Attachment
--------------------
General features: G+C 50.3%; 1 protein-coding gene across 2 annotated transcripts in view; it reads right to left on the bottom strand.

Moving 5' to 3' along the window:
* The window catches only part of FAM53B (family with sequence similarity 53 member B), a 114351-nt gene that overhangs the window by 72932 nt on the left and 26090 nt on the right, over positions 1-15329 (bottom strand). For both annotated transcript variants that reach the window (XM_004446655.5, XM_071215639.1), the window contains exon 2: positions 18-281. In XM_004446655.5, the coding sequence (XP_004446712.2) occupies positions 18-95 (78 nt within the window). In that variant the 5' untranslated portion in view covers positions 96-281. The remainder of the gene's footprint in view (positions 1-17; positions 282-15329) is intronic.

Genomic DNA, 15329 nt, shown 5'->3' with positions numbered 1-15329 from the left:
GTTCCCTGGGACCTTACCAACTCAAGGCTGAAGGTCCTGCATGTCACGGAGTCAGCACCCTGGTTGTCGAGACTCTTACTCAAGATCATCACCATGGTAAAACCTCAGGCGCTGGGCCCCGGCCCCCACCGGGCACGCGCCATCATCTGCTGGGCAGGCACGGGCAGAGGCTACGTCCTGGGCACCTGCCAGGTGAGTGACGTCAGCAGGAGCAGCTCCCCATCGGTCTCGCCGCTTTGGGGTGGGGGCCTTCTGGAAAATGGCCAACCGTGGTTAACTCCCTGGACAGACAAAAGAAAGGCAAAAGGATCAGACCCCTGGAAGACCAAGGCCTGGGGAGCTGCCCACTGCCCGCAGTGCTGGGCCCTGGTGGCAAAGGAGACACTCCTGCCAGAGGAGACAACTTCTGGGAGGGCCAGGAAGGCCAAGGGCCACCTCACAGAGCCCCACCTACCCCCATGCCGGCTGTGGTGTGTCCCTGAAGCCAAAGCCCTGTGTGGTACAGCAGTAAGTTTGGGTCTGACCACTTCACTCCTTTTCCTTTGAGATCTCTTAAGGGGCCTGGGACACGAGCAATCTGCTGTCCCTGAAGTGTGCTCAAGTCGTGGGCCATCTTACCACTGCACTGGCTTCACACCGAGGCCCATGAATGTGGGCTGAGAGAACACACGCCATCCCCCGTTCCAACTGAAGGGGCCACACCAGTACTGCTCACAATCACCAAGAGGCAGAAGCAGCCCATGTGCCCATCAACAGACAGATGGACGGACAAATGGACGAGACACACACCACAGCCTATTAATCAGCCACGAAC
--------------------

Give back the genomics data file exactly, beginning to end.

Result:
General features: G+C 50.3%; 1 protein-coding gene across 2 annotated transcripts in view; it reads right to left on the bottom strand.

Moving 5' to 3' along the window:
* The window catches only part of FAM53B (family with sequence similarity 53 member B), a 114351-nt gene that overhangs the window by 72932 nt on the left and 26090 nt on the right, over positions 1-15329 (bottom strand). For both annotated transcript variants that reach the window (XM_004446655.5, XM_071215639.1), the window contains exon 2: positions 18-281. In XM_004446655.5, the coding sequence (XP_004446712.2) occupies positions 18-95 (78 nt within the window). In that variant the 5' untranslated portion in view covers positions 96-281. The remainder of the gene's footprint in view (positions 1-17; positions 282-15329) is intronic.

Genomic DNA, 15329 nt, shown 5'->3' with positions numbered 1-15329 from the left:
GTTCCCTGGGACCTTACCAACTCAAGGCTGAAGGTCCTGCATGTCACGGAGTCAGCACCCTGGTTGTCGAGACTCTTACTCAAGATCATCACCATGGTAAAACCTCAGGCGCTGGGCCCCGGCCCCCACCGGGCACGCGCCATCATCTGCTGGGCAGGCACGGGCAGAGGCTACGTCCTGGGCACCTGCCAGGTGAGTGACGTCAGCAGGAGCAGCTCCCCATCGGTCTCGCCGCTTTGGGGTGGGGGCCTTCTGGAAAATGGCCAACCGTGGTTAACTCCCTGGACAGACAAAAGAAAGGCAAAAGGATCAGACCCCTGGAAGACCAAGGCCTGGGGAGCTGCCCACTGCCCGCAGTGCTGGGCCCTGGTGGCAAAGGAGACACTCCTGCCAGAGGAGACAACTTCTGGGAGGGCCAGGAAGGCCAAGGGCCACCTCACAGAGCCCCACCTACCCCCATGCCGGCTGTGGTGTGTCCCTGAAGCCAAAGCCCTGTGTGGTACAGCAGTAAGTTTGGGTCTGACCACTTCACTCCTTTTCCTTTGAGATCTCTTAAGGGGCCTGGGACACGAGCAATCTGCTGTCCCTGAAGTGTGCTCAAGTCGTGGGCCATCTTACCACTGCACTGGCTTCACACCGAGGCCCATGAATGTGGGCTGAGAGAACACACGCCATCCCCCGTTCCAACTGAAGGGGCCACACCAGTACTGCTCACAATCACCAAGAGGCAGAAGCAGCCCATGTGCCCATCAACAGACAGATGGACGGACAAATGGACGAGACACACACCACAGCCTATTAATCAGCCACGAAC